Holmes is a pretty good looking player. He plays with good pad level, he’s really quick laterally, and he’s sturdy enough and technically sound enough to fight a double team without getting blown away. I think he could be really disruptive as a 3-tech but could also survive as a nose. In Kansas’ slant-heavy scheme playing with Wise and Armstrong he could really be trouble.
This is where a school like Kansas usually gets into trouble, struggling to find big men that can help them hold up in the trenches against the Oklahoma’s of the world. Holmes is a worthy addition that probably plays immediately but I’m not sure these other two fellows do much more than offer a breather to the starters.
Kansas plays a pair of inside LBs much like the rest of the league’s 4-2 defenses and are looking for much the same thing. Guys with lateral quickness to handle the spacing of the league’s offenses but then some pop to beat blocks and make tackles in the box. Blitzing is a plus, as well. You basically want as athletic a guy as you can get but then you need real headiness and the ability to make quick reads and diagnose things. There’s not really a substitute for just grabbing guys that are smart and decently athletic and then giving them several years before they have to play.
Cooper Root: 6-3, 220. 3*** from Wichita, KS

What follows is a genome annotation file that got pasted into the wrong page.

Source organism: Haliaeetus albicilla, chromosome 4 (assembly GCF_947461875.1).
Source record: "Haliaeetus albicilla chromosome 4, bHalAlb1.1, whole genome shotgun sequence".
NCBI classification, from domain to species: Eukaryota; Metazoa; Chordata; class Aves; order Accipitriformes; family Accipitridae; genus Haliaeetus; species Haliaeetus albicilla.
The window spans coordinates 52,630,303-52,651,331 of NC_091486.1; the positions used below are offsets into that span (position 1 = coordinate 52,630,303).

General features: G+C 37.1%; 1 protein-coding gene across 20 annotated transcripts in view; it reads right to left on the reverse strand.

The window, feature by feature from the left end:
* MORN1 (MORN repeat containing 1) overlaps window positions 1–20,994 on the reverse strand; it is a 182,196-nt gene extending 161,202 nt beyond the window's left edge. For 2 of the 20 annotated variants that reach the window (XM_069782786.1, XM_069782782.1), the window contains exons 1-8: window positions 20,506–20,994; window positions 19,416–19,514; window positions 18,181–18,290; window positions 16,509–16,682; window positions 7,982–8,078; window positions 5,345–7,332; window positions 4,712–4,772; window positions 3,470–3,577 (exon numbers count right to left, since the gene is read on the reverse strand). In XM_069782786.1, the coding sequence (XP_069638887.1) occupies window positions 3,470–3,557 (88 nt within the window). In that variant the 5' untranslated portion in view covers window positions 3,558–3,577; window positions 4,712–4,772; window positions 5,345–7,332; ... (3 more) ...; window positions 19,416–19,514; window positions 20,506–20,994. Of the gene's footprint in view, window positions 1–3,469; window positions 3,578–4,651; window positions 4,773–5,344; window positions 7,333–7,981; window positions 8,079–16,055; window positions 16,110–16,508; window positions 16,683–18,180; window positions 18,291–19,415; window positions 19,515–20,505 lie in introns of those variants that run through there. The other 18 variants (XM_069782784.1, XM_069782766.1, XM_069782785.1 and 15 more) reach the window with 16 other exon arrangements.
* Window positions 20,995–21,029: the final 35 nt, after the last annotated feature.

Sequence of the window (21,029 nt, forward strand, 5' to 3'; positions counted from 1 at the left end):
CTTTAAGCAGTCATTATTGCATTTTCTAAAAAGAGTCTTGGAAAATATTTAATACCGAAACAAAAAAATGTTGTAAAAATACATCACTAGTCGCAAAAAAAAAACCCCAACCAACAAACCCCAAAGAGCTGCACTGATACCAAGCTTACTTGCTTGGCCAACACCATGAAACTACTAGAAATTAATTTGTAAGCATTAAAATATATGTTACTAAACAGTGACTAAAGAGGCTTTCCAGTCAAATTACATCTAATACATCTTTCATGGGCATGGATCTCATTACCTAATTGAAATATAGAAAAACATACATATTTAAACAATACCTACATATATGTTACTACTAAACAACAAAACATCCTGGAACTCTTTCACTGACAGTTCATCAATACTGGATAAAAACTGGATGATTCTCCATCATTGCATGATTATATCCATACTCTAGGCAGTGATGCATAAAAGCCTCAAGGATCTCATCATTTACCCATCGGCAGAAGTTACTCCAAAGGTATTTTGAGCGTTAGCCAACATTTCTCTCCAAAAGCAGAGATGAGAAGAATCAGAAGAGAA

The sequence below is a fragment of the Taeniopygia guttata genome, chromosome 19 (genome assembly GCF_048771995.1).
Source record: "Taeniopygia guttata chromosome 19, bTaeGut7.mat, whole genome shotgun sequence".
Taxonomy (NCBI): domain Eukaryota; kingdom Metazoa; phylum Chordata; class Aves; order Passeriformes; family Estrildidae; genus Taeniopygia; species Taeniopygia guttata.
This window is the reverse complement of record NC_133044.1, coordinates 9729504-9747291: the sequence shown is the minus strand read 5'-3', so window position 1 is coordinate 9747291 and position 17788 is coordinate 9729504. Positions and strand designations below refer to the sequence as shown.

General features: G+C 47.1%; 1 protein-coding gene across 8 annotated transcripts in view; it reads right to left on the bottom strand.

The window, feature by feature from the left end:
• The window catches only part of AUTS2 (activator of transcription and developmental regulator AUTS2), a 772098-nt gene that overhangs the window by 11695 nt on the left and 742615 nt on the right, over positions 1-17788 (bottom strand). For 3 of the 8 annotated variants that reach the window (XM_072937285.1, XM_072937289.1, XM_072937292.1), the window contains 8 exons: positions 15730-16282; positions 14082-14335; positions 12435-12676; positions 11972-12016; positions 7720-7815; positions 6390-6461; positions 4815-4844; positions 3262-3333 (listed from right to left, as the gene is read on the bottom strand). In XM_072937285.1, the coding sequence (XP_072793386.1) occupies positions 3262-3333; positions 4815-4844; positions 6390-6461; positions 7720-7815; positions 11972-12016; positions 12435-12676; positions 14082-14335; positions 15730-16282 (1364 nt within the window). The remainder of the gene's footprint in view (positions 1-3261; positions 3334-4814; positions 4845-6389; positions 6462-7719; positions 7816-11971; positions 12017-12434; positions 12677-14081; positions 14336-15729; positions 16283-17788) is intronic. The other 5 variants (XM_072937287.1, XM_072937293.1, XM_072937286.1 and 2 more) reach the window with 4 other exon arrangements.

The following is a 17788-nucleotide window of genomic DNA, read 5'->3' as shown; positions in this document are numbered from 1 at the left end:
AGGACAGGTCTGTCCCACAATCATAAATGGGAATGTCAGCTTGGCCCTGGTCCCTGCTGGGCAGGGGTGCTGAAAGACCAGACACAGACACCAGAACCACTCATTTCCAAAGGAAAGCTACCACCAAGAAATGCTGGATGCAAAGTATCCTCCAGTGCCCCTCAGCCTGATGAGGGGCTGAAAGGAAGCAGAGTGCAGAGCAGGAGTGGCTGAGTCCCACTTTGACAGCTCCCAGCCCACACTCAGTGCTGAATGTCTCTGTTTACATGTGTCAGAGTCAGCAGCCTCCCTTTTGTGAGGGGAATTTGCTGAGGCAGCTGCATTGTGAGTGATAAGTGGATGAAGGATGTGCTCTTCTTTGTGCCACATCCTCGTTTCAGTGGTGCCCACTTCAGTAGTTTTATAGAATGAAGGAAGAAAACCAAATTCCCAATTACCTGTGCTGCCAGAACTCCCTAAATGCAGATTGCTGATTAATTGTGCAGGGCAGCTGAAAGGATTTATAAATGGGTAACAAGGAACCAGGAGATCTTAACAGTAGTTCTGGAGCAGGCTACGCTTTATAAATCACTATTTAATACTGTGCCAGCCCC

Root has some power in the box to stop a runner or blast through a block and he’s a reasonably solid “in the box” prospect. His lateral range out of the box is decent, nothing to write home about. If he can get a little more loose at Kansas and sit for a few years he might be a valuable contributor well down the road.
Jay Dineen: 6-2, 215. 2** from Lawrence, KS
Jay’s older brother is a starting LB for Kansas right now and was having a solid 2016 until he was injured. Jay has some burst through the wash when he’s blitzing or plugging downhill and like Root he has some acceptable range to pursue the ball or assigned WR outside of the box. I doubt he’s ever amazing but with time he might be serviceable.
Kyron Johnson: 6-1, 200. 3*** from Arlington, TX
I’m not sure what to make of Johnson and I’m not sure if the Kansas staff is either, nice thing that he’s an early enrollee this spring. He played Sam linebacker at Lamar HS and was good at taking deep coverage drops or winning battles vs blocks on the perimeter as a force defender. He ran a 4.4 at Kansas’ camp is probably a 4.5 or 4.6 guy on an electronically timed 40 which is WELL above average for most any position in a B12 defensive backfield.
The kid evidently wants to study to become a neurosurgeon, hopefully that mental acumen translates to studying blocking flow and pattern-matching as well. If they can get this kid playing at outside-backer and capable of surviving in the box then his ability in space could be huge for the Jayhawks.
They’ll probably get a serviceable inside-backer out of one of Root or Dineen, the real key is what they get out of Johnson. If he becomes a freakishly athletic LB that can fly around the field and erase the windows that Big 12 offenses normally find throwing inside against LBs, he’ll be worth his weight in gold. If not, then they’ll get ripped like they normally do.